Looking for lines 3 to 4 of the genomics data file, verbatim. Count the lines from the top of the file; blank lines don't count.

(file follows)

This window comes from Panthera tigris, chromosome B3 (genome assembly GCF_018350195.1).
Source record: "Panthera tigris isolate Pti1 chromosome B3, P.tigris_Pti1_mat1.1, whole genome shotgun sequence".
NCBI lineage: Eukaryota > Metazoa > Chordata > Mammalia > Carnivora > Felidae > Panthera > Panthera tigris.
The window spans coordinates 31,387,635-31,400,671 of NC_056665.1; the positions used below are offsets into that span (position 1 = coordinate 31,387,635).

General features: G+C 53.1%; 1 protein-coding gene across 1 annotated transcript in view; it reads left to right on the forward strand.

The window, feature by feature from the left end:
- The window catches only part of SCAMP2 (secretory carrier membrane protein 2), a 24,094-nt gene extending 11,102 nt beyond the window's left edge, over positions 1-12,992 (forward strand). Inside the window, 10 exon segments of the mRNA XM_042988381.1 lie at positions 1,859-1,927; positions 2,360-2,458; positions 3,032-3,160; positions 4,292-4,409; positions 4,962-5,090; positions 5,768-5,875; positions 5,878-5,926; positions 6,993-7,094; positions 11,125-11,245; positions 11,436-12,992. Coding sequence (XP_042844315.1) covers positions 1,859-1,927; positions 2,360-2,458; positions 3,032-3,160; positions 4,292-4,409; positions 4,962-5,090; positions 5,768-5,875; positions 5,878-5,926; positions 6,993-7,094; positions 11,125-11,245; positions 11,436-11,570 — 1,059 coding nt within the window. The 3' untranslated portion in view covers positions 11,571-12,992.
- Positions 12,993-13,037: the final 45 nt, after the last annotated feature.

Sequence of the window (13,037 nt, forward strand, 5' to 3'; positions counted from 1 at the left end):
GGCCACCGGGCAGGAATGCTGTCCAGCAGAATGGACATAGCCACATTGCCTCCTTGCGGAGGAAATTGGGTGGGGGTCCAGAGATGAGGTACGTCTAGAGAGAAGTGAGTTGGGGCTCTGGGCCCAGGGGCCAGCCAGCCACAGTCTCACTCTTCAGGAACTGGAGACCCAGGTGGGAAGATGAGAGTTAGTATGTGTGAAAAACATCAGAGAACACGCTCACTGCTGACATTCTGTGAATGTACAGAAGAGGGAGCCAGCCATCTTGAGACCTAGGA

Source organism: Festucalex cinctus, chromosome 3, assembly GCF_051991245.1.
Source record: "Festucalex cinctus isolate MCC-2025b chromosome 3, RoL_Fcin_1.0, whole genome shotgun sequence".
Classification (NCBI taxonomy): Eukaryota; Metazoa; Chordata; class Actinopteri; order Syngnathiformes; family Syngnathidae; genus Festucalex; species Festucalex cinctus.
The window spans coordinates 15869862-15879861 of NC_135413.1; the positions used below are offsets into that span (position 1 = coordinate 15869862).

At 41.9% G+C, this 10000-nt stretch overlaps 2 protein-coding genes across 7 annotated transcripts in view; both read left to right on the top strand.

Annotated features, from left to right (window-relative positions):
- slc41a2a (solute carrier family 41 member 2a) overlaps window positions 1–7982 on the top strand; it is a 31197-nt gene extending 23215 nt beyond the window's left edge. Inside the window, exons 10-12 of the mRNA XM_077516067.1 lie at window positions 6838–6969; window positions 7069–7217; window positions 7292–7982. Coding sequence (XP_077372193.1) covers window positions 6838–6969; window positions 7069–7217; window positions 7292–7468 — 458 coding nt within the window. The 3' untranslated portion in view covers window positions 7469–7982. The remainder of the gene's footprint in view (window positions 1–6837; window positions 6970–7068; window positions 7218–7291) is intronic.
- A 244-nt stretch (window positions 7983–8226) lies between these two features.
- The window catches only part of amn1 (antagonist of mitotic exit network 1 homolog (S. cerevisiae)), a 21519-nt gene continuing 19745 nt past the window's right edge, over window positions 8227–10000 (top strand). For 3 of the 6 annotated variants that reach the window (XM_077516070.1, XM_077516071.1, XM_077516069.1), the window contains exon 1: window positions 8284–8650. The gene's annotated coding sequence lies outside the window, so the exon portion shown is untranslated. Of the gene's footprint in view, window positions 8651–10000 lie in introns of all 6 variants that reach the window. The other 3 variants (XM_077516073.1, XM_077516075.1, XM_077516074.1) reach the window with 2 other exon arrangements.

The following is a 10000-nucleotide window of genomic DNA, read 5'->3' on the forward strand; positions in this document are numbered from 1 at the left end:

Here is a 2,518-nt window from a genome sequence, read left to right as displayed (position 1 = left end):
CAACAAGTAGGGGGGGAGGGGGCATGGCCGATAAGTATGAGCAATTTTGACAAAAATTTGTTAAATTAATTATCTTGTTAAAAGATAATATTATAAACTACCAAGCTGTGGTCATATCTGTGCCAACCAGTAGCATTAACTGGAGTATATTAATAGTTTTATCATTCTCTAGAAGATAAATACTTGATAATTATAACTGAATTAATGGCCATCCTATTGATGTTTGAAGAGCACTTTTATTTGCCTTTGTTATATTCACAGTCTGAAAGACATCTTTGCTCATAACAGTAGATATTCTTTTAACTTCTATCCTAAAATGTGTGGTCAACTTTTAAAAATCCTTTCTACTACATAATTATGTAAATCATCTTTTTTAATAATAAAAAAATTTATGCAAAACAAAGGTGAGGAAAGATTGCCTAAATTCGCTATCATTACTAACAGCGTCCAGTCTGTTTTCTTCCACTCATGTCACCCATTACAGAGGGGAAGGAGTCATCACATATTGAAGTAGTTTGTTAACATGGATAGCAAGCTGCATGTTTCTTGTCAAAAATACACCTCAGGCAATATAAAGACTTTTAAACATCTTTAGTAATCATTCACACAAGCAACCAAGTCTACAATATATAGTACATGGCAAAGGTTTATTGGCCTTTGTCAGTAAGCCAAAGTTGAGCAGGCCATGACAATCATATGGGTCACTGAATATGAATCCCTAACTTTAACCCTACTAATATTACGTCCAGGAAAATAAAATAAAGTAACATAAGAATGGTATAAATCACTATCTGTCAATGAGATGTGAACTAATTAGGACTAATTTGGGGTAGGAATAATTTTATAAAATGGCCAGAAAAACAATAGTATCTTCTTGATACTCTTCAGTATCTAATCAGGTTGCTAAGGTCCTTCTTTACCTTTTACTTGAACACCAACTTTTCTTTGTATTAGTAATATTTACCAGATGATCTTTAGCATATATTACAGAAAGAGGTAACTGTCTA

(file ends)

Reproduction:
NCBI lineage: Eukaryota > Metazoa > Chordata > Mammalia > Carnivora > Felidae > Panthera > Panthera tigris.
The window spans coordinates 31,387,635-31,400,671 of NC_056665.1; the positions used below are offsets into that span (position 1 = coordinate 31,387,635).